Another moratorium on New York evictions: storefront tenants hang on

When the pandemic began, Eneslow Shoes and Orthotics operated four stores in the city. Now there are only three left – two in Manhattan and one in Little Neck, Queens – and early next year owner Robert Schwartz believes he will only operate one. just one.

The problem: a mismatch between income and rent.

“Our revenues have fallen by about 70% since we reopened,” said Schwartz, who was among the speakers at a recent Manhattan Chamber of Commerce town hall on the commercial rent crisis. “Rent was 10% [of revenue] and now it’s 50%.

Eneslow Shoes on the Upper East Side, October 28, 2020.
Ben Fractenberg / THE CITY

Meanwhile, GFP Properties only collects about 70% of its pre-pandemic rent from the 2,800 tenants in its portfolio of 54 office buildings in Manhattan.

Co-Managing Director Eric Gural has made deals with restaurants in his storefronts and negotiated terms with some of his hardest hit tenants, including the large number of theater-related companies with leases in his buildings near Broadway.

“The way we look at it, we don’t want to bankrupt anyone, but we don’t want to be bankrupt,” he said.

Governor Andrew Cuomo imposed a moratorium on evictions of commercial tenants at the start of the economic shutdown and recently extended until January. But a crisis is deepening as many retailers and some office tenants have stopped paying, racking up large rent bills.

Landlords say they are negotiating to help their tenants. Store owners say owners are not accommodating enough.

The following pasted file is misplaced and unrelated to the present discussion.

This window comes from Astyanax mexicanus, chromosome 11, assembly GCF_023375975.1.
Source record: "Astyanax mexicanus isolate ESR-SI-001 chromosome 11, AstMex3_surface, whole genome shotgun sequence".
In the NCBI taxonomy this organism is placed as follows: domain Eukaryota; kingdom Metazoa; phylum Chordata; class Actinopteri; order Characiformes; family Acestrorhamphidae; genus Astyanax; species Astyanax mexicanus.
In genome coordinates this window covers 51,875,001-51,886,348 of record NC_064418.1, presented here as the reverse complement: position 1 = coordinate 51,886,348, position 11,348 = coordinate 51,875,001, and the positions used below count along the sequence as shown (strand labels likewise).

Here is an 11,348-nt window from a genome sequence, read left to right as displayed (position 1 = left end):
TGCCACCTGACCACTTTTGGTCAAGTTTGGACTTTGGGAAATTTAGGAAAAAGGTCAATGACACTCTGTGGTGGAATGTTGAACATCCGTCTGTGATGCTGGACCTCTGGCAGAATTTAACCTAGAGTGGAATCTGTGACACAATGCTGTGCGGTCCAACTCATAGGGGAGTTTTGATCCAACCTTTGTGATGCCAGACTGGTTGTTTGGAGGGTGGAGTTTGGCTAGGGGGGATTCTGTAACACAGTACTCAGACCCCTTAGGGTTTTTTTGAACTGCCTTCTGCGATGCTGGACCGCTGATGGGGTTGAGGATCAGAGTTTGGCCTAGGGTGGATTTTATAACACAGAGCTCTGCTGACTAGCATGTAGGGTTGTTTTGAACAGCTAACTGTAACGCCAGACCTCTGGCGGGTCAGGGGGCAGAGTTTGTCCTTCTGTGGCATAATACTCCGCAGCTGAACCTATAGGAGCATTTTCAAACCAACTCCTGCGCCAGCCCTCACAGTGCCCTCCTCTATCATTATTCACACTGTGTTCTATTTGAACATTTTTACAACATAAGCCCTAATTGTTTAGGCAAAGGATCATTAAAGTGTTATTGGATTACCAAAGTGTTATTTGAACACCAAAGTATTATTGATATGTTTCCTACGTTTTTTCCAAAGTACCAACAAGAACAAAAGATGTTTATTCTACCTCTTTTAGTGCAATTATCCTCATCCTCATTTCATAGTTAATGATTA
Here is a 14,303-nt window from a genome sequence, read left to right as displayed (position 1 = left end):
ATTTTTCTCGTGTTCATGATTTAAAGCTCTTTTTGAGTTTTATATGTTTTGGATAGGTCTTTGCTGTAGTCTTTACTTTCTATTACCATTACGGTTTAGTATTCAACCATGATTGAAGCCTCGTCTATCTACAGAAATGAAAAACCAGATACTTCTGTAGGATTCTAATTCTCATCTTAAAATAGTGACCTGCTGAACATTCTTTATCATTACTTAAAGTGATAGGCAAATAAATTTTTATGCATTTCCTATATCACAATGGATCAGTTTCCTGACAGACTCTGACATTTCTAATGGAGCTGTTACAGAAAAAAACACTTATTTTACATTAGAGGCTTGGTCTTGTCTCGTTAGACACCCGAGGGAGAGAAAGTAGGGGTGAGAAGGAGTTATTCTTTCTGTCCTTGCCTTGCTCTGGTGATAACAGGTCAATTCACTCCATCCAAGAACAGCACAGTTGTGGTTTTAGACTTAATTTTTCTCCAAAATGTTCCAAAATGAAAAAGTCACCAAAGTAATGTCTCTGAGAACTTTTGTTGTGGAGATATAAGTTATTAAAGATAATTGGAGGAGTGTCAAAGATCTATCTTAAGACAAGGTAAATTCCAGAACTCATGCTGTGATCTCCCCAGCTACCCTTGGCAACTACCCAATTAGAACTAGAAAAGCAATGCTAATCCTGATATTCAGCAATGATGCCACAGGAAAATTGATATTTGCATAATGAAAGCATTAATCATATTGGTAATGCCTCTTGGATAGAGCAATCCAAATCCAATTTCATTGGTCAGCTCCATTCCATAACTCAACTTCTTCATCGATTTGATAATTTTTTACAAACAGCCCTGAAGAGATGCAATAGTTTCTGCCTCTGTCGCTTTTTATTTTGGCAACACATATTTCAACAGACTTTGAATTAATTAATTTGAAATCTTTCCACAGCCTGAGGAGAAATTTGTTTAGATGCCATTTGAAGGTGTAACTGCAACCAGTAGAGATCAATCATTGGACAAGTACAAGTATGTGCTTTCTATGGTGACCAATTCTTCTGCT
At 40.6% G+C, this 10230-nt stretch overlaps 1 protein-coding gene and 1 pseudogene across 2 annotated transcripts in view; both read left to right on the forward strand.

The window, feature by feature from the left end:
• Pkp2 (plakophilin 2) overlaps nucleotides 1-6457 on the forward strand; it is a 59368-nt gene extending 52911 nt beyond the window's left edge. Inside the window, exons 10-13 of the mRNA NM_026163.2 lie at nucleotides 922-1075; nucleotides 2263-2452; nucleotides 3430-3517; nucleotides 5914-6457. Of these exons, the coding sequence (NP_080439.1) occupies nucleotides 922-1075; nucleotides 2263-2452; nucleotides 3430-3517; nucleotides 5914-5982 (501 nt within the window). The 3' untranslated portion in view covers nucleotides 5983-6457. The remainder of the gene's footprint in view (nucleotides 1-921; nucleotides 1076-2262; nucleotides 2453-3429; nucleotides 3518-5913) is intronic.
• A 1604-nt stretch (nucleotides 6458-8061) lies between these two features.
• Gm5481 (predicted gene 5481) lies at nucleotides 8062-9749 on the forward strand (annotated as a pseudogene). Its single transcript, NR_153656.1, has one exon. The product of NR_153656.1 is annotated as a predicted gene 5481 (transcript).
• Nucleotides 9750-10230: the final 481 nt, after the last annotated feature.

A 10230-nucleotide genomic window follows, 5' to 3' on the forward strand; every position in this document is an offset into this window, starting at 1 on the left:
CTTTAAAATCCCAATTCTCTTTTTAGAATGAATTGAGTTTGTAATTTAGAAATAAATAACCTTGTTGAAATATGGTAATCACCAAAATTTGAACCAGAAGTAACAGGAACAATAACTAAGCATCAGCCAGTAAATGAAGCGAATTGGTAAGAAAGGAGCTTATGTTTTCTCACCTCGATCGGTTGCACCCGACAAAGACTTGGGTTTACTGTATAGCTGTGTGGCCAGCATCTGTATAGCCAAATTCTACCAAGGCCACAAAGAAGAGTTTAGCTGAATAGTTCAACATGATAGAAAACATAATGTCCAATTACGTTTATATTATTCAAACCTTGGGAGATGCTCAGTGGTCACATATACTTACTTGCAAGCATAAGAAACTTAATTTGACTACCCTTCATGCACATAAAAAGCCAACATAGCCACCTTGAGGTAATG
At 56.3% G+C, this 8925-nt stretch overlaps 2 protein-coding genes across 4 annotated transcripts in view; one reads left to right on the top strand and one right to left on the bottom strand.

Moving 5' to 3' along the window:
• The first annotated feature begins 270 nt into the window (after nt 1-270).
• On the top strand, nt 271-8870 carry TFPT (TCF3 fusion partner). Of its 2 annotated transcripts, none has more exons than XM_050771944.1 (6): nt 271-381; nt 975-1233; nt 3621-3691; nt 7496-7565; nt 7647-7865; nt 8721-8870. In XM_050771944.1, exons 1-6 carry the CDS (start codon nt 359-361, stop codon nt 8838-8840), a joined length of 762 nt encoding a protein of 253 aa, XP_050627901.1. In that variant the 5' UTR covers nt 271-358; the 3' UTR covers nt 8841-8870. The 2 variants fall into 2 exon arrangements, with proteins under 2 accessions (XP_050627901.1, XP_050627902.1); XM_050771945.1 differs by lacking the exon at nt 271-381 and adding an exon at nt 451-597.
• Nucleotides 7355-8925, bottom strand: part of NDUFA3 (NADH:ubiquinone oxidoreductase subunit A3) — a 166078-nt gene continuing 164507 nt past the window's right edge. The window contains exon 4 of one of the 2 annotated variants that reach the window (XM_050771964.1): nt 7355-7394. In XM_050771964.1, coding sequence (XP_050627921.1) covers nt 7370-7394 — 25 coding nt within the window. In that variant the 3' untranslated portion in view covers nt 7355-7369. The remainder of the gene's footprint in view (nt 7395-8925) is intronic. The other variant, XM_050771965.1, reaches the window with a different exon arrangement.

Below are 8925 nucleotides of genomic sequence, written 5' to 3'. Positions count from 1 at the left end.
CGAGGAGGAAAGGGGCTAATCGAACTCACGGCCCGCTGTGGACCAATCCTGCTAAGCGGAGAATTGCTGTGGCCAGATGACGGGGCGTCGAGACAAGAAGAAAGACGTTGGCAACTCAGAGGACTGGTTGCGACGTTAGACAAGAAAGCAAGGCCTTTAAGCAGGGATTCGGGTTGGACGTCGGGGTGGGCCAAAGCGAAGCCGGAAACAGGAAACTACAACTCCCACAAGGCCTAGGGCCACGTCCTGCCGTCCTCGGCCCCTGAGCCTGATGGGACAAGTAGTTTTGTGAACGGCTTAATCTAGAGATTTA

Small business advocates say the commercial rental market is simply not working and needs structural reform both for the pandemic and for the long term. The New York Real Estate Board notes that rents are dropping sharply.

Meanwhile, tenants’ lawyers say some landlords are looking to get around the moratorium by filing actions in the state’s Supreme Court rather than civil court, which is overwhelmed by the pandemic and where business disputes are typically litigated. .

“When I started helping tenants, we had some success with rent discounts, reductions and extensions in the future,” said Debra Guzov, a time-giving commercial litigation lawyer. to help Manhattan Chamber of Commerce members with rent issues. “Now I see more aggressive tactics from the owners.”

“We will do what is right”

REBNY says members, like GFP, work with their tenants in the same way as Gural’s cabinet.

Gural allows its restaurants to pay around 10% of their sales in rent. Tenants in the theater were able to pay rent for several months using money from their federal paycheck protection program. But now they have no more income, so they are not asked to pay, instead they tap into security deposits and often just take deferrals.

When there is new federal funds or when Broadway reopens, Gural expects to speak to his tenants, review their finances, and make a plan for the rent owed.